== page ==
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AWS Lambdas with TypeScript: Improve the Dev Experience

Camilo Reyes

Camilo Reyes on

AWS Lambdas with TypeScript: Improve the Dev Experience

In part one of this series, we successfully built a TypeScript Lambda on the AWS cloud. But we left a lot of room for improvement in terms of the developer experience. For starters, the Lambda didn’t run on a local machine, which is cumbersome. The code we wrote is also not testable, which makes refactoring hard or, at least, dangerous.

In this take, let’s focus on improving the developer experience. The goal is to make the code more robust and easier to work with.

Ready? Let’s go!

Run Your Lambda Locally

The endless loop of publishing changes up to the cloud to verify even a minor text change can easily drain developer productivity. Time wasted waiting on the latest upload can be better spent elsewhere, like on the code itself.

In programming, this is also called the feedback loop: the time that elapses when verifying that a change actually works. Right now, our feedback loop is dismal since every republish can take a while. So let’s fix that, shall we?

Note: If you get lost while following along, feel free to check out the GitHub repo, which now has a part two.

First off, install the claudia-local-api NPM package as a dev dependency. Don’t forget to change the directory to your root folder, like pizza-api.

npm i claudia-local-api --save-dev

Open your package.json file and add this to the scripts section:

{
  "preserver": "npm run type-check",
  "server": "claudia-local-api --api-module dist/api.js | bunyan --output short"
}

The technique used in preserver can be called script-chaining. This reuses predefined scripts, so you don’t have to repeat yourself. Try setting all other pre scripts like precreate and preupdate to the same value as preserver. This guarantees at least some consistency across all NPM scripts and makes them more predictable.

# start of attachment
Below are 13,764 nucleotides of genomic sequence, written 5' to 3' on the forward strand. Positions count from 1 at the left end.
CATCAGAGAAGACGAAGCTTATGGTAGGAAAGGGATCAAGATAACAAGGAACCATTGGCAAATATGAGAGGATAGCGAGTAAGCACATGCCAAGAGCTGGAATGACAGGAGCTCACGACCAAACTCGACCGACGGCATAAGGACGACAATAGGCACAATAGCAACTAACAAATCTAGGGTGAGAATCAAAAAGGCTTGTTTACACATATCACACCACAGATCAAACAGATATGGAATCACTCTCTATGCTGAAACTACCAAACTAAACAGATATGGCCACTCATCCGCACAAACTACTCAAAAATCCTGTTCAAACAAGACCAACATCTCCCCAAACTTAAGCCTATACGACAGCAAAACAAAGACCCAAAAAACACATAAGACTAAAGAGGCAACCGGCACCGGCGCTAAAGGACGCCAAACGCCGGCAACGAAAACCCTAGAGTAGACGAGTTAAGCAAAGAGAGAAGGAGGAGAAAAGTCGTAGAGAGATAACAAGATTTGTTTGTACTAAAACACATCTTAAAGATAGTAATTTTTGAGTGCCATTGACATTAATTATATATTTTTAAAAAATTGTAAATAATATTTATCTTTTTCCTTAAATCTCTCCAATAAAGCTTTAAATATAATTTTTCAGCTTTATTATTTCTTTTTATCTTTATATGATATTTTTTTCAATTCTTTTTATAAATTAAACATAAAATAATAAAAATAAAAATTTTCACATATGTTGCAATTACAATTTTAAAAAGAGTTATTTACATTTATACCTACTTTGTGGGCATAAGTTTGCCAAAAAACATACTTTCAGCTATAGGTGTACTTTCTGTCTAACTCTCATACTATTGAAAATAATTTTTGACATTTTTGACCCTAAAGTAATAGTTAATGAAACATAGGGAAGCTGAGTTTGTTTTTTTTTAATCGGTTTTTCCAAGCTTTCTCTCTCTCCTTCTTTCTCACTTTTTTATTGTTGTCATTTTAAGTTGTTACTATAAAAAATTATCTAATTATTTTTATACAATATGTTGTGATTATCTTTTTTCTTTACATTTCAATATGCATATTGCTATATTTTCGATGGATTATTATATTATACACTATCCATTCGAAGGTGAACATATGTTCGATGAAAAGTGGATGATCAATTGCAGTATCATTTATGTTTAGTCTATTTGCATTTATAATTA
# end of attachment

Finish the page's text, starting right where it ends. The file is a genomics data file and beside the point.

Next, run your local server. The claudia-local-api package uses Express to execute your Lambda locally, proxying all requests from the Express server to the Claudia API builder. This is very similar to how the AWS gateway fires events to your Lambda function on the cloud. The Lambda itself does not handle HTTP requests but depends on Express locally or the gateway in AWS to execute.

On the cloud, this also means the AWS gateway does more work. A '401 Unauthorized', for example, does not execute the Lambda, which lowers its cost since you only pay-per-use. Executing the Lambda locally also incurs no cost unless the code uses other AWS resources like S3 storage.

To run your Lambda locally, simply run npm run server. You should see some nice logging from bunyan telling you the app is listening on port 3000.

If you have been following along, you should have a Pepperoni-Pizza already pre-made. We can now taste our pizza locally.

curl -X GET -i -H "Accept-Type: application/json" -H "Content-Type: application/json" http://localhost:3000/pizzas/Pepperoni-Pizza

If you run into any problems when executing your Lambda locally, please check the logs. Typically, the likely issue is that the Claudia API builder can’t find a route match, or Express can’t parse the request properly. Be sure to specify Accept-Type and Content-Type headers to minimize any confusion.

You may be wondering how we can still get Pizza data from DynamoDB. In fact, you can even make new pizzas and taste them locally. This is because the DynamoDB package uses your local AWS credentials file to authenticate on the cloud. The AWS CLI tool also uses this technique to talk to DynamoDB from your local machine.

Running code locally vastly improves the feedback loop. But can we do better?

Hexagonal Architecture for Your TypeScript App

One way to tackle unwieldy code is to separate concerns. You may have noticed everything lives in the api.ts file, which can grow quite large and become harder to change over time.